BLOOD AND ROSES
(Et Mourir de Plaisir)
Hammer Films had spurred off a substantial revival of Gothic horror with their twin successes The Curse of Frankenstein (1957) and Dracula/The Horror of Dracula (1958) and it seems almost certain that Blood and Roses was intended to ride that wave of success. Hammer Films themselves later spun off a series of Carmilla films, beginning with The Vampire Lovers (1970), with which inevitable comparisons arise. (See below for the Hammer films). The one thing that the Hammer comparison makes one realise is how much Terence Fisher et al tied Hammers vision of the Gothic to a specific period and time when Blood and Roses updates the Le Fanu story in a modern setting one has to consciously jolt themselves to realise that the presence of planes, sports-cars and stereos is not anachronistic.
Opposing the rich, flamboyance of Hammers treatment, Roger Vadims vampirism is a lot more soft-focus and softcore in intent. There is more eroticism than horror to the film (and British censors cut out much of the softcore lesbianism anyway). In fact, there is very little vampirism going on there is a ludicrously tame scene where Annette Vadim pursues a servant girl that fades out just as Vadim closes in on her. Nor does the plot do much with the possession/vampirism themes. The atmosphere Roger Vadim creates is occasionally compulsive there are undeniably striking shots, like the lake lit up by fireworks, and, in particular, the surrealistic fevre dream that turns black-and-white with bodies swimming upside down outside French windows and an operation where the surgeons gloves are all tinted blood red. The beautiful photography, classy music, elaborate costumes and ornately layed-out gardens make for a sumptuously assembled film but alas little more than that.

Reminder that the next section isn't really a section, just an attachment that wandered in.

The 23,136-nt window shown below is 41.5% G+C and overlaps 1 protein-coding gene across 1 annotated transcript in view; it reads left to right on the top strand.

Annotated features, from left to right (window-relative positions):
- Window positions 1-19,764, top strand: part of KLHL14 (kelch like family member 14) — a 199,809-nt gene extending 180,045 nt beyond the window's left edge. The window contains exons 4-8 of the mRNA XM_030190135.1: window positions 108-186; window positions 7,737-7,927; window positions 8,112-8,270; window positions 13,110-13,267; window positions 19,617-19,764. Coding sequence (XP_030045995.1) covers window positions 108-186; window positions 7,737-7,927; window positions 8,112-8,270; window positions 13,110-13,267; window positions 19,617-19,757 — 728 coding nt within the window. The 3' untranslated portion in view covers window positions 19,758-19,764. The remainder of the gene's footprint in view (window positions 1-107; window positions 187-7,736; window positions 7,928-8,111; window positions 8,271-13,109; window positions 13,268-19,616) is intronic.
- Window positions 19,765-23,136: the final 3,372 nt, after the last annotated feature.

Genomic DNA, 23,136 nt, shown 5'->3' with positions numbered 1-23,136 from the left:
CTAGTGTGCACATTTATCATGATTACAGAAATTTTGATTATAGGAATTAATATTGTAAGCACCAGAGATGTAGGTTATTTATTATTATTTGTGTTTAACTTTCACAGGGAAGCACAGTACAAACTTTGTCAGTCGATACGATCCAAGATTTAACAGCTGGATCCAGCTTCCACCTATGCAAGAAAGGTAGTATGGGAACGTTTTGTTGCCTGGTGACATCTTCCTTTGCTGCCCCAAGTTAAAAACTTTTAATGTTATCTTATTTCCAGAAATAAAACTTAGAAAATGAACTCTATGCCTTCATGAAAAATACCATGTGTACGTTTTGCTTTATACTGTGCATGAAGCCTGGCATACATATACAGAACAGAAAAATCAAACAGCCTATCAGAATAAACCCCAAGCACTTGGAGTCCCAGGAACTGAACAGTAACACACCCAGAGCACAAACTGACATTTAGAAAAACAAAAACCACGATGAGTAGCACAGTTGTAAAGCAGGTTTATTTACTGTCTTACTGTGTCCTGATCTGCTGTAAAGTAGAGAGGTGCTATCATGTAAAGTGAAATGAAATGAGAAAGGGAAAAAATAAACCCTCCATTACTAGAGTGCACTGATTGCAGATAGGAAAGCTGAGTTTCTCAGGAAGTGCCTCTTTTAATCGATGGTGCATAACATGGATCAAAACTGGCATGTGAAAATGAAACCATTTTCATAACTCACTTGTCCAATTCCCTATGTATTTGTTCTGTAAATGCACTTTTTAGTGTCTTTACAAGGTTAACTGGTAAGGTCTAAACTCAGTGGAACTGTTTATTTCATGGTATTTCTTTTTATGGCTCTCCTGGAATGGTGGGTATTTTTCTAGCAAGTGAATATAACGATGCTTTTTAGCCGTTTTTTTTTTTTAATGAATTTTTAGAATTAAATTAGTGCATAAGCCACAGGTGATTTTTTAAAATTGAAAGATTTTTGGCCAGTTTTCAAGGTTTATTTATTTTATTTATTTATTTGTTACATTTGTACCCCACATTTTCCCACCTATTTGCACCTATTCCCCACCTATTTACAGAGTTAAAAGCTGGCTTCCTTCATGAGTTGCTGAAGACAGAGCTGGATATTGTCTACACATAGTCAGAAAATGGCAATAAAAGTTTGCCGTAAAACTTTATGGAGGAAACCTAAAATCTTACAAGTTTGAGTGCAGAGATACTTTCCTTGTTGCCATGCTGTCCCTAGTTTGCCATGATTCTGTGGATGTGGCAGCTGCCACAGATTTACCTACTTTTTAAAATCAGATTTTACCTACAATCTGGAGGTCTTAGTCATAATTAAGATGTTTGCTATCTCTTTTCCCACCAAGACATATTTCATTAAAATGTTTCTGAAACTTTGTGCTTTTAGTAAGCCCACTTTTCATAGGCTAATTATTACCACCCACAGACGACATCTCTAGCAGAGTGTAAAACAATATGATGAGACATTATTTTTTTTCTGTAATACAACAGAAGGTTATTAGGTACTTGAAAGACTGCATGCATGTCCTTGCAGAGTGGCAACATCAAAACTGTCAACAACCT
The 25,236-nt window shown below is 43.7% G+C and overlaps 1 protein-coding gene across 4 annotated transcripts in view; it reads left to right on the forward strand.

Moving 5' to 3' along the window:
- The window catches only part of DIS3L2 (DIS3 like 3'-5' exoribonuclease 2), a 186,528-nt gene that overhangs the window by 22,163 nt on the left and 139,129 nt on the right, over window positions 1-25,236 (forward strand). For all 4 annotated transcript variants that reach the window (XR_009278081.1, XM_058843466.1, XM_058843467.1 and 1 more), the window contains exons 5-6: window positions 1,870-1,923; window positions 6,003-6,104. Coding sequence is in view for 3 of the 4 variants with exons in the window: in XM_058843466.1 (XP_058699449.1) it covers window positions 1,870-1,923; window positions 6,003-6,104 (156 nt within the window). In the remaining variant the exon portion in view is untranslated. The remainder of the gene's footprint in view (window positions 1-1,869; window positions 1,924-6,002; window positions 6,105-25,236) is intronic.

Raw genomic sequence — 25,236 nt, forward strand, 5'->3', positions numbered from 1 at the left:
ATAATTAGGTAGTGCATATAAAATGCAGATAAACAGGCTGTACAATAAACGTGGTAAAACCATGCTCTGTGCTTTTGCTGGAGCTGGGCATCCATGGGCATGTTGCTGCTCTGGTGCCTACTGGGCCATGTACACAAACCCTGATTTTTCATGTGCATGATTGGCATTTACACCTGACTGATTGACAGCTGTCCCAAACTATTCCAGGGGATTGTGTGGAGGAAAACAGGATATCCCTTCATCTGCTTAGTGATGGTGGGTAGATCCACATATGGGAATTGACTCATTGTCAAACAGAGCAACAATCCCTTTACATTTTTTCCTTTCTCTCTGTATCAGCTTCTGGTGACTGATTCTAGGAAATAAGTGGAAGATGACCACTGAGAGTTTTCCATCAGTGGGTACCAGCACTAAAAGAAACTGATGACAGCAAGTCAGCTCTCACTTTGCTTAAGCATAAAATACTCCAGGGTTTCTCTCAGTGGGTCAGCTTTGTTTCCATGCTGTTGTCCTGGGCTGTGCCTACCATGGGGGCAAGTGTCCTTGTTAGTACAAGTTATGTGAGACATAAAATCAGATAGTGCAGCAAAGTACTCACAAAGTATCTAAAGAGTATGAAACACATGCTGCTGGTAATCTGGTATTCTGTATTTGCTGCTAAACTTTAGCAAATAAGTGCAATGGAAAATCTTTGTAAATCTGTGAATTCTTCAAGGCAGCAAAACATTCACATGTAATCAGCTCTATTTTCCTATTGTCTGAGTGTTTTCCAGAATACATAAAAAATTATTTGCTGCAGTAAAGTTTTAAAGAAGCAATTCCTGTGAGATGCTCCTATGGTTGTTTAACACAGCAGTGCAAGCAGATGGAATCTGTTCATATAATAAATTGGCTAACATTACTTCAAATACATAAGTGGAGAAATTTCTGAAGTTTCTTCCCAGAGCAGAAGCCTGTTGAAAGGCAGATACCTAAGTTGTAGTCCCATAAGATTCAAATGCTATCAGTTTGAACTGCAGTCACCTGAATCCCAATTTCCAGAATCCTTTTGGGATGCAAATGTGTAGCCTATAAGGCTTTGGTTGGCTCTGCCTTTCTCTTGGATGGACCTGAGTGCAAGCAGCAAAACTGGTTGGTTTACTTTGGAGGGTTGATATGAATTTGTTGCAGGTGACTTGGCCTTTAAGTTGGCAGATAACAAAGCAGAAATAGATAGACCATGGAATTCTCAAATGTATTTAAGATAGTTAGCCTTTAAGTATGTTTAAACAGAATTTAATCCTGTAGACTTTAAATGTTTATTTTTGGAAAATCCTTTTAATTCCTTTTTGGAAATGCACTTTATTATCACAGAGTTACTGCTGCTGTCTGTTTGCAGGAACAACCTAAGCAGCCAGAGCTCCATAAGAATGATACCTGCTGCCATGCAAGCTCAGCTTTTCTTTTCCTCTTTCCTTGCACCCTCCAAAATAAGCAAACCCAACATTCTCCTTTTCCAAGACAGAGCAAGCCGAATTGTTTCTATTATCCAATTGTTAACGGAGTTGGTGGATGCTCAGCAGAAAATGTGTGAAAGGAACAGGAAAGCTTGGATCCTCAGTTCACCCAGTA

Other adaptations of Carmilla include: extremely loose influence on the classic Vampyr (1932); the Italian-Spanish Terror in the Crypt (1963); Hammers trilogy consisting of The Vampire Lovers (1970) starring Ingrid Pitt as Carmilla, Lust for a Vampire (1971) with Yutte Stensgaard and Twins of Evil (1972) with twin sisters coming under the Karnstein influence; the Spanish The Blood-Spattered Bride (1972) starring Alexandra Bastedo; an episode of the tv series Nightmare Classics (1989) starring Meg Tilly; and the modernised Styria (2014) starring Julia Pietrucha.
Roger Vadims other genre films of note were:- the cult softcore space opera Barbarella (1968) with his then wife Jane Fonda, and the Metzengerstein episode of the Edgar Allan Poe anthology Tales of Mystery and Imagination/Spirits of the Dead (1968).